With a fork rake rounded to 45mm and a BB height of 268mm, I’m looking more and more at this maybe being a road frame, but what can the frame angles and tube lengths tell me…
Well that is interesting, with the digital angle gauge set to zero on the top tube, the seat angle is 73.9 and the head angle is 74.0. I wouldn’t normally advocate taking that head angle with the head badge fitted, I’d prefer to have the gauge flat on the tube, but for the sake of these measurements, this will do. Both of those angles match the TT dimensions for a 57cm frame.
The top tube is 560mm, the head tube is 146mm and the front centre is 590mm. This is how the geometry looks…
There are bits of both frame types represented by that drawing, but the angles and top tube length are matches for the SBDU TT dimensions. This is how they compare side by side.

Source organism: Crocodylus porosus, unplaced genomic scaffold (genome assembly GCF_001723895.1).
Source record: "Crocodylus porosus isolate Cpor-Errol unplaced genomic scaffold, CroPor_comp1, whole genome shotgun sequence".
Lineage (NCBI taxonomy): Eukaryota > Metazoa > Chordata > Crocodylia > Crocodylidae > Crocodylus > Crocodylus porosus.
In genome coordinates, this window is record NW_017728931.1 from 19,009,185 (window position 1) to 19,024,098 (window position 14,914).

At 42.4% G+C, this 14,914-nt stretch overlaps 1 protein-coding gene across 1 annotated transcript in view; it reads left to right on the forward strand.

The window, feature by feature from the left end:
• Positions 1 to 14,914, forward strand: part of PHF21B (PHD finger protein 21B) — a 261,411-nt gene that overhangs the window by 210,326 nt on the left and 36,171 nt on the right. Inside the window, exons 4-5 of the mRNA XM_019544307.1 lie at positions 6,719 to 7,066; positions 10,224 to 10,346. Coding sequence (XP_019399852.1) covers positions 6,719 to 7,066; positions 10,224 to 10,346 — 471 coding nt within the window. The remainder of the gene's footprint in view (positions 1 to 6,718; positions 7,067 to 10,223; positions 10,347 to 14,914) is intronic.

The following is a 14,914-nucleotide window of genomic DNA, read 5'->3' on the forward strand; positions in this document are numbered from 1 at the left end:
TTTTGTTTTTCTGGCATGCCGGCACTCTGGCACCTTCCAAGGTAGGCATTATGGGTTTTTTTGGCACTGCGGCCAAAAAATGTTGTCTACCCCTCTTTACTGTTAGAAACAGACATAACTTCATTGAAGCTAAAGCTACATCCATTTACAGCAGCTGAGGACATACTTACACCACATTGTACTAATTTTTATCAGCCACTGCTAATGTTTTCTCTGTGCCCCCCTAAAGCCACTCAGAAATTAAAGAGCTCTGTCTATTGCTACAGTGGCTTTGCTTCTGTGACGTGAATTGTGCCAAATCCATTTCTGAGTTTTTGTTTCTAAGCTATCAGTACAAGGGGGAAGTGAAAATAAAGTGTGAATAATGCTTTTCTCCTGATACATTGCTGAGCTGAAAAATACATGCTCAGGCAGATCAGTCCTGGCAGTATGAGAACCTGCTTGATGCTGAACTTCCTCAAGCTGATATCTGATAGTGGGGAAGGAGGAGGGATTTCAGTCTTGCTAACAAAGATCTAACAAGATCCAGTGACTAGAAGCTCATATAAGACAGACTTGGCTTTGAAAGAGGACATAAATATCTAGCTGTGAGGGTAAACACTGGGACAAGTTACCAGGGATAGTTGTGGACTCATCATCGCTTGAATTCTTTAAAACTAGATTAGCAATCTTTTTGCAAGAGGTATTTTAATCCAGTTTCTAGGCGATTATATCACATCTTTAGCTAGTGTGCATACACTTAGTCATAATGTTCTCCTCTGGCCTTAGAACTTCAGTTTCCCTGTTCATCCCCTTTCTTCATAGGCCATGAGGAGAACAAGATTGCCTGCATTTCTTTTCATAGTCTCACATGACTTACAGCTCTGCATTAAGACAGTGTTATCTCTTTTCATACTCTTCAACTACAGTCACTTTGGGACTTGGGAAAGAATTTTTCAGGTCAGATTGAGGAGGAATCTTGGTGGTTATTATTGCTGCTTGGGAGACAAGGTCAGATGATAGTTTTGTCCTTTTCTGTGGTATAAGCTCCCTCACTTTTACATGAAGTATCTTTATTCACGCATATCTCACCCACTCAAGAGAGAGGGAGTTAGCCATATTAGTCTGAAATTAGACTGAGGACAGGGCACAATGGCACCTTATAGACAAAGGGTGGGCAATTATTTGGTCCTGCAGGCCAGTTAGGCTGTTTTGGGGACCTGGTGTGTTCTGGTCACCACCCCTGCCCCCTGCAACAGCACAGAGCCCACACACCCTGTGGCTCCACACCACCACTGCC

There is a link in the fork rake and front centres of SB7393 and the stock TT measurements. My fork rake is 45mm which adds to the front centre dimension (centre of BB to centre of front hub). If you subtract the difference between my 45mm and the stock 37mm rake, you have 8mm – this is the difference between the two front centre measurements. If SB7393 had the std TT fork rake then the front centre would also match. So with most of the measurements matching the TT data, was the fork rake changed for a reason? Or was it the front centre that was changed, maybe to give more toe clearance?
The fork rake and head angle combined with wheel and tyre size give what is called the trail measurement. If I’ve used an accurate online trail calculator, then the trail on SB7393 is calculated at 50mm.